Correction of shaft misalignment

In the previous part, the author explained how the detection, location and analysis of faults play a vital role in the field of rotor dynamics. This article discusses how shaft misalignment can be another cause of vibration due to reaction forces generated in the shaft couplings.

Coupling misalignment is a condition where the shaft of the driver machine and the driven machine are not on the same centerline. For discussion purposes, the non-coaxial condition can be parallel misalignment or angular misalignment. The more common condition is a combination of the two in both the horizontal and vertical directions. This compounding of misalignment, parallel and angular in both vertical and horizontal directions, is what has made the correction of misalignment so frustrating. Correcting one affects another, and the alignment technician hunts his or her way to a better alignment with repeated measurement and move, then another.

Other situations include: Bent shaft defects sometimes develop on a motor that has been allowed to sit stationary – after about six months deflection can become permanent; a fatigue crack can lead to catastrophic failure; and rotating unbalance, the uneven distribution of mass around an axis of rotation, which is caused when the center of mass (inertia axis) is out of alignment with the center of rotation (geometric axis).

Unbalanced forces lead to excessive vibrations and premature failure of system components such as bearings and couplings. The reasons for unbalance include inaccurate production procedures (machining, casting, forging, assembly), wear and tear, loading conditions (mechanical), environmental conditions (thermal loads and deformation) and component failure. Unbalance has become a bigger issue in recent times due to higher-speed machinery. It is estimated that the speed of operation of machinery has doubled during the past 50 years. This means that the level of unbalance forces may have quadrupled during the same.

Fault identification

Model-based fault detection is, at this time, directly employed in most areas of fault diagnosis. The model-based approach involves the establishment of a suitable process model, either mathematical or signal-based, which can estimate and predict process parameters and variables. At the heart of fault diagnosis lies the model-based approach, whereby as many variables and system parameters are taken into account as possible, in order to construct a detailed mathematical model of the system under observation. Once the dynamic behavior of the system has been adequately modeled it should theoretically be possible to detect faults via analysis of changes in input parameters to the model.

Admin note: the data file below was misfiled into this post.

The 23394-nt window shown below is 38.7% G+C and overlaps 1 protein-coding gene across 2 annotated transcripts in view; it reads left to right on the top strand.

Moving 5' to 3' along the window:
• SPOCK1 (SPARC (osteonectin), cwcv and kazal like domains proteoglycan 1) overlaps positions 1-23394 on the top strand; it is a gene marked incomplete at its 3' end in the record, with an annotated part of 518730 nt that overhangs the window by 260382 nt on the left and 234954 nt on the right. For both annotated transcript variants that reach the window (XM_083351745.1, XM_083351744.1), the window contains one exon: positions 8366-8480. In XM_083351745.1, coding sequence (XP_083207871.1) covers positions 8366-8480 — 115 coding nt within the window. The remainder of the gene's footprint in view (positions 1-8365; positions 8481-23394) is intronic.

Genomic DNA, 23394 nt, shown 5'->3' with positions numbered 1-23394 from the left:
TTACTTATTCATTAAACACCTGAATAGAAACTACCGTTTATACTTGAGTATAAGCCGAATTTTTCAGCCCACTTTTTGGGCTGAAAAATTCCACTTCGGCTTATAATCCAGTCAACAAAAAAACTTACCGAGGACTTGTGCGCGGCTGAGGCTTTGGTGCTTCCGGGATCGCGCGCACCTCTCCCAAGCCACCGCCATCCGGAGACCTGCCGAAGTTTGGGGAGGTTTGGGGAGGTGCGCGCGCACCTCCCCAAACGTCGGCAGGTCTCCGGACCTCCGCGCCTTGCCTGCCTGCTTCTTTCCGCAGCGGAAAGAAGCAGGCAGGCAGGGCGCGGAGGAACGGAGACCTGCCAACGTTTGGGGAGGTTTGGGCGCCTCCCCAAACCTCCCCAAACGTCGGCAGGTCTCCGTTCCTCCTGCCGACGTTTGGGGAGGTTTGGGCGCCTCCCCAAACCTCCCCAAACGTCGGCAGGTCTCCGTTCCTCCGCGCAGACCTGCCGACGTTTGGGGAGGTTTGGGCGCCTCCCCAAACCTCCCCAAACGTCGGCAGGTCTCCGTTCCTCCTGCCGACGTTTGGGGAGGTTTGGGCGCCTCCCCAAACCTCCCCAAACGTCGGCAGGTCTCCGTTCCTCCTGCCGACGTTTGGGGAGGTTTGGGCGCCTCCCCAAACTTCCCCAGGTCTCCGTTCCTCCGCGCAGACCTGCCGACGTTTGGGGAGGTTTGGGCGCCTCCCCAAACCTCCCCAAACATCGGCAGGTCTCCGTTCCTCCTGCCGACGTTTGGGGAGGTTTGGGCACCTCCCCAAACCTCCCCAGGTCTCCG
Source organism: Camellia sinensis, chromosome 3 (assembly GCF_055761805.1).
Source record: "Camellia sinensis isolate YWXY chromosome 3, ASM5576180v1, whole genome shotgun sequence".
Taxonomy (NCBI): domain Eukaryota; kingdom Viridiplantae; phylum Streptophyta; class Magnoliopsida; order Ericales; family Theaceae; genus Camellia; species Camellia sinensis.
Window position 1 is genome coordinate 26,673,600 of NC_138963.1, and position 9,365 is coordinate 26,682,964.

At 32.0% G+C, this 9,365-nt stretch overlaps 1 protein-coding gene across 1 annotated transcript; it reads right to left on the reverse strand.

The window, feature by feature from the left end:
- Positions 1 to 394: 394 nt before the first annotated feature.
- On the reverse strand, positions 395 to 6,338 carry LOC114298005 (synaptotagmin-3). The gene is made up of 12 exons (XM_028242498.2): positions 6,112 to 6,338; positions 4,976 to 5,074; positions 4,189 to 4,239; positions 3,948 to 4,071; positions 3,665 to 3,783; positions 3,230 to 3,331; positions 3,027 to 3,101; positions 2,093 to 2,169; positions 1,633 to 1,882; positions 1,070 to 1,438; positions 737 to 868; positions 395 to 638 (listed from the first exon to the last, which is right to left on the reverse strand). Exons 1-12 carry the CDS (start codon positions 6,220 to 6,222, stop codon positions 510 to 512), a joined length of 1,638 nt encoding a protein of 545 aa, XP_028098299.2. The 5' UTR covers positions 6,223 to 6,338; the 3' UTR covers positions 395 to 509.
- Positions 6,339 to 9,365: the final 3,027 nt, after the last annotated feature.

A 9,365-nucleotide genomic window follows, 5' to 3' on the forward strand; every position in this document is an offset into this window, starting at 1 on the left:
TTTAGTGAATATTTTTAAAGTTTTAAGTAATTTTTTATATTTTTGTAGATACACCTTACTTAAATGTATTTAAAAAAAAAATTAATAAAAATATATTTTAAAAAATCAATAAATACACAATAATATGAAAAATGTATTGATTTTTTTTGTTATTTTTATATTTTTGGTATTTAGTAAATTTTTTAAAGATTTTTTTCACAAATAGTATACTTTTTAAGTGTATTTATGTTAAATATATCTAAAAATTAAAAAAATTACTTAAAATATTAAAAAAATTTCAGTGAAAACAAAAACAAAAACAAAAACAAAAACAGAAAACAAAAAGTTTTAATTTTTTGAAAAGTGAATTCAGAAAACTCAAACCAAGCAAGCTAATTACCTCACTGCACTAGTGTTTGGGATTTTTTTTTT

Eshleman reviewed many aspects of significance, including the vibration analysis of faults in rotors, bearings, seals, dampers and foundations. Isermann described the main principles involved in model-based procedures and outlined their importance for the realistic modeling of faults. Smith covered the general kinds of faults listed above and described qualitatively how they may be recognized from their vibration characteristics, and included effects caused by non-linearity.

Markert outlined the procedure for model-based approach used in fault diagnosis of rotors. He mentioned basic steps to perform diagnosis and optimized the fault parameters using the least square fitting. Platzfurther used this model-based approach for on-line identification of fault in rotor systems. Model-based fault identification in rotor systems by the least square method has been accomplished by Richard Markert, Roland Platzo and Siedler at Darmstadt University of Technology, Germany whose procedure is used extensively in this work.

An experimental stress analysis lab has been established in the mechanical engineering department of the Indian Institute of Technology (ITT), Kharagpur. This comprises a shaft with a disc at mid-span and one bearing at each end enclosed in a housing, with the shaft coupled with motor shaft. Real-time data was gathered using a data acquisition system. Initial experimental simulation results appear to show that unbalance is the only fault isolated by the model.

(Siwani Adhikari is a mechanical engineer at IIT Kharagpur, India. For a detailed rendition of the modeling of unbalance, a full mathematical description and the results obtained to date, contact the author at